Colombia, ELN rebels start six-month ceasefire
PHOTO CAPTION: Illustrative photo via Reuters
By Luis Jaime Acosta
BOGOTA (Reuters) - A six-month ceasefire between Colombia's government and the National Liberation Army (ELN) rebel group began on Thursday, representing the most solid progress to date for President Gustavo Petro's ambitious plans to end the country's 60-year conflict.
The ceasefire, set to run until February, is the product of ongoing peace talks between the ELN and the government, which restarted last year in hopes of ending the group's part in the conflict, which has killed at least 450,000 people.
"The ELN central command orders all units to suspend offensive operations against the armed forces, police and security organizations of the Colombian state," the group's top commander, Eliecer Herlinto Chamorro - better known by his nom de guerre Antonio Garcia - said in a video on Monday.
The ELN will continue to defend itself during the ceasefire if needed, Garcia added.
The government's high peace commissioner, Danilo Rueda, on Tuesday said the ceasefire would prevent violence and human rights abuses like kidnappings.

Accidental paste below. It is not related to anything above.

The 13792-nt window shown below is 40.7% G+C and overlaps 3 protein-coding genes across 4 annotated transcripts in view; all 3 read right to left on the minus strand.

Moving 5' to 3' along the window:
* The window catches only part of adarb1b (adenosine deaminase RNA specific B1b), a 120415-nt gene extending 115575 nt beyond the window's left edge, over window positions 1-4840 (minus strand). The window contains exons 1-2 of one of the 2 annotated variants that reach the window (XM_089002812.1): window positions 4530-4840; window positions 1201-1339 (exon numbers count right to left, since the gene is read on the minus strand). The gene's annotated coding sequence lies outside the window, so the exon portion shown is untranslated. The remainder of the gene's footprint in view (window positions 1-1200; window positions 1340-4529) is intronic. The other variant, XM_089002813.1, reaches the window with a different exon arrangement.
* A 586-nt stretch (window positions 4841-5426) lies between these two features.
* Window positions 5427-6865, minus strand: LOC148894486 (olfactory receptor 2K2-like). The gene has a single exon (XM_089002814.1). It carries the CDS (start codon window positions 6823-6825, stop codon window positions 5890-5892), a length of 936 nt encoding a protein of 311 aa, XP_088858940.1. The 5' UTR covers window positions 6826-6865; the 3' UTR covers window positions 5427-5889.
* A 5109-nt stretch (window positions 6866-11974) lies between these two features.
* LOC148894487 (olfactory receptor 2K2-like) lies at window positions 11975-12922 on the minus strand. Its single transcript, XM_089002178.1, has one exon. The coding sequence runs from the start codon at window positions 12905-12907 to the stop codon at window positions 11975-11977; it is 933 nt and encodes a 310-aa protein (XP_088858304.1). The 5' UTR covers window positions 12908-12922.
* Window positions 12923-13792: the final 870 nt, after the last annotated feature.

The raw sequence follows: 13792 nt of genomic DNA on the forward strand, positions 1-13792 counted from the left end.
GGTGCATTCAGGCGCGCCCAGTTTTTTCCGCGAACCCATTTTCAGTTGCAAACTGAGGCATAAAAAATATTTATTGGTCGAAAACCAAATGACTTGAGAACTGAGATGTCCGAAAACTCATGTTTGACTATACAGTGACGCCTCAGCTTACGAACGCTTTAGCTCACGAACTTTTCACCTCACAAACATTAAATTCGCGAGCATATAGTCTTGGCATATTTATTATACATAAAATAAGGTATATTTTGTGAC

"The civilian population can rest easy during the period of the ceasefire," Rueda said.
Petro and the negotiating teams are set to inaugurate a committee meant to guarantee the presence of civil society at the talks later on Thursday.
The ELN negotiations have advanced further than any of Petro's other peace-building efforts.
The government called off a ceasefire with criminal organization the Clan del Golfo - also known as the Gaitanista Self-defense Force of Colombia (AGC) - in March over the group's alleged involvement in violent protests by informal miners.
A lawyer representing the Clan told Reuters in May the group was open to talks, but would not accept a proposal from Petro to surrender in exchange for reduced prison sentences, a potential deal which has yet to be approved by Congress.
Last month the government announced plans for negotiations with the Estado Mayor Central (EMC) - a dissident faction of the now-demobilized Revolutionary Armed Forces of Colombia (FARC) rebels who rejected a 2016 peace agreement - but gave no date for talks to start.
Though Rueda in February said the government would also start talks with the Segunda Marquetalia, a FARC dissident faction which returned to arms after accusing the state of not honoring the 2016 accord, there has been no confirmation of potential negotiations.
(Reporting by Luis Jaime Acosta; Writing by Oliver Griffin; Editing by Leslie Adler)